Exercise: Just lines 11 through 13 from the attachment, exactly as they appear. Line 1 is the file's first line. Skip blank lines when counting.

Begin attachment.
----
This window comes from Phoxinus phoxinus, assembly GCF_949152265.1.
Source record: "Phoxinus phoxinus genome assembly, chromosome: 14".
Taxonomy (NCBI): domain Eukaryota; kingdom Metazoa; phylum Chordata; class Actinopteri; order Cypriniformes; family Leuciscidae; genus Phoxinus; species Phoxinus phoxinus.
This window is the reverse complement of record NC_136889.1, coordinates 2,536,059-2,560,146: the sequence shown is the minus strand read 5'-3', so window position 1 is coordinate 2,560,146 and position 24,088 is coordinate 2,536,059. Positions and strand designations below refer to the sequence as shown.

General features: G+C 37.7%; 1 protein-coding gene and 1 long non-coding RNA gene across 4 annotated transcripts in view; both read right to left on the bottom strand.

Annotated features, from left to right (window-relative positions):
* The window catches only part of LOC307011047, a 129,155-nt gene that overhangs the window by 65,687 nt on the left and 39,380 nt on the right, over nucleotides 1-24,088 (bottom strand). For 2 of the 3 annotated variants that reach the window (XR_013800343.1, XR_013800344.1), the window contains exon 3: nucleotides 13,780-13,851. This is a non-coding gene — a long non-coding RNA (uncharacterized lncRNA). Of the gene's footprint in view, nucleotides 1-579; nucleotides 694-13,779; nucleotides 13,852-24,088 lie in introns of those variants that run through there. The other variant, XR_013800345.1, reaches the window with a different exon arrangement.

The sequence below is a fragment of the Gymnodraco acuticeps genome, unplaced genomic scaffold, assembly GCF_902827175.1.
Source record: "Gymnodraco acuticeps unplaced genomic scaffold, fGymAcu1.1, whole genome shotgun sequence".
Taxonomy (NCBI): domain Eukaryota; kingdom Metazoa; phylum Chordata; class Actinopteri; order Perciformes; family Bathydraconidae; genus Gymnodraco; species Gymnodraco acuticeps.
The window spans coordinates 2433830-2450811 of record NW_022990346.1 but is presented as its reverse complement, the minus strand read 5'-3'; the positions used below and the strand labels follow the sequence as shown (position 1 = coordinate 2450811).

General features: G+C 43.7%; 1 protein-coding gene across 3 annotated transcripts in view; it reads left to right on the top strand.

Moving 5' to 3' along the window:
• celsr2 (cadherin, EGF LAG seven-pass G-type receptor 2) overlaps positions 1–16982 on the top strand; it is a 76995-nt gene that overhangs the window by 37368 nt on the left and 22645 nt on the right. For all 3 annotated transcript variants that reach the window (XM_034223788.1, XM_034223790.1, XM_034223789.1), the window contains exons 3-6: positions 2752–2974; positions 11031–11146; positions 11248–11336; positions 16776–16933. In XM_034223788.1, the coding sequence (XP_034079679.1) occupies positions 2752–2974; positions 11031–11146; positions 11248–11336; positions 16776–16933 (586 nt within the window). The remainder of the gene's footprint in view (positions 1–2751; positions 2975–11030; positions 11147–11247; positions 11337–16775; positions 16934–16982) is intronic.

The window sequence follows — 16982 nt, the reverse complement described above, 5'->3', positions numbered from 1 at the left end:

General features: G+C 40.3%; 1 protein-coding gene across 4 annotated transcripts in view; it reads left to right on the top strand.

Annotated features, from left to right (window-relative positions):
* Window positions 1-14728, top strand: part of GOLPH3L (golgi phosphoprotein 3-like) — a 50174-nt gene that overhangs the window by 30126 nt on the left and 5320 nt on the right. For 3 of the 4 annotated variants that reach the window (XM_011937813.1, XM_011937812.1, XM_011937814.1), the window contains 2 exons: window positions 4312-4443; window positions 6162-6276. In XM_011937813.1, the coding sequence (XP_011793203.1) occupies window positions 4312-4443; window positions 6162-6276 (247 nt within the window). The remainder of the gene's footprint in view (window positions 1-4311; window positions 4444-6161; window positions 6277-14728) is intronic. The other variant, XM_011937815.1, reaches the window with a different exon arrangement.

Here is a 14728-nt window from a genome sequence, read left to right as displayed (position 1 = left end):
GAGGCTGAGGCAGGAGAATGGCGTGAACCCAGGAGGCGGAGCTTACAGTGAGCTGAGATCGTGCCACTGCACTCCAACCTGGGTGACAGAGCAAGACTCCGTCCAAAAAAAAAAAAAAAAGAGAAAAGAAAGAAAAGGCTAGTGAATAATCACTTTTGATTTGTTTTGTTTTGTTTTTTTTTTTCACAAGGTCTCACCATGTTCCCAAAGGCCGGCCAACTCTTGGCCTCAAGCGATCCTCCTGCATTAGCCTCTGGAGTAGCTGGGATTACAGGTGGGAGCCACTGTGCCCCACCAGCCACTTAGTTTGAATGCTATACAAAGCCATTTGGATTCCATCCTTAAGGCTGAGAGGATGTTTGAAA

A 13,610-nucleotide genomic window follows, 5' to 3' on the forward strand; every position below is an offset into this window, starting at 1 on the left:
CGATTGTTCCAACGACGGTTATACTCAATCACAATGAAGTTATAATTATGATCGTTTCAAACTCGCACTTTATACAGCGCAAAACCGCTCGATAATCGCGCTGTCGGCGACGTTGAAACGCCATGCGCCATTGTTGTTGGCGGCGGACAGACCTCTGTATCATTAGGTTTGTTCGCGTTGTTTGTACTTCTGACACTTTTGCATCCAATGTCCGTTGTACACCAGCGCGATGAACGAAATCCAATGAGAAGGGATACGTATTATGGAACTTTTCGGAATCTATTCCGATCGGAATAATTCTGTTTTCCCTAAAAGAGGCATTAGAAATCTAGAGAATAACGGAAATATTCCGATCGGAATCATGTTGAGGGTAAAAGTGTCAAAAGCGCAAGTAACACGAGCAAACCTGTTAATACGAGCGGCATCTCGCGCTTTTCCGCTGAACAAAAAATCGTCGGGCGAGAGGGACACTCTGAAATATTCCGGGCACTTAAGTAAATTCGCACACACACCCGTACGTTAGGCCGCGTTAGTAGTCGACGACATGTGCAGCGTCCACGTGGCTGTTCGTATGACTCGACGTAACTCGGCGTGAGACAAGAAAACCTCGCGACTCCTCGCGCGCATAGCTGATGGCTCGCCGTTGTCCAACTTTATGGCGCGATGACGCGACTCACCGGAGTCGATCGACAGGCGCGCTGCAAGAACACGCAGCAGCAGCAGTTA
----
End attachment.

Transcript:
The window spans coordinates 2433830-2450811 of record NW_022990346.1 but is presented as its reverse complement, the minus strand read 5'-3'; the positions used below and the strand labels follow the sequence as shown (position 1 = coordinate 2450811).

General features: G+C 43.7%; 1 protein-coding gene across 3 annotated transcripts in view; it reads left to right on the top strand.

Moving 5' to 3' along the window: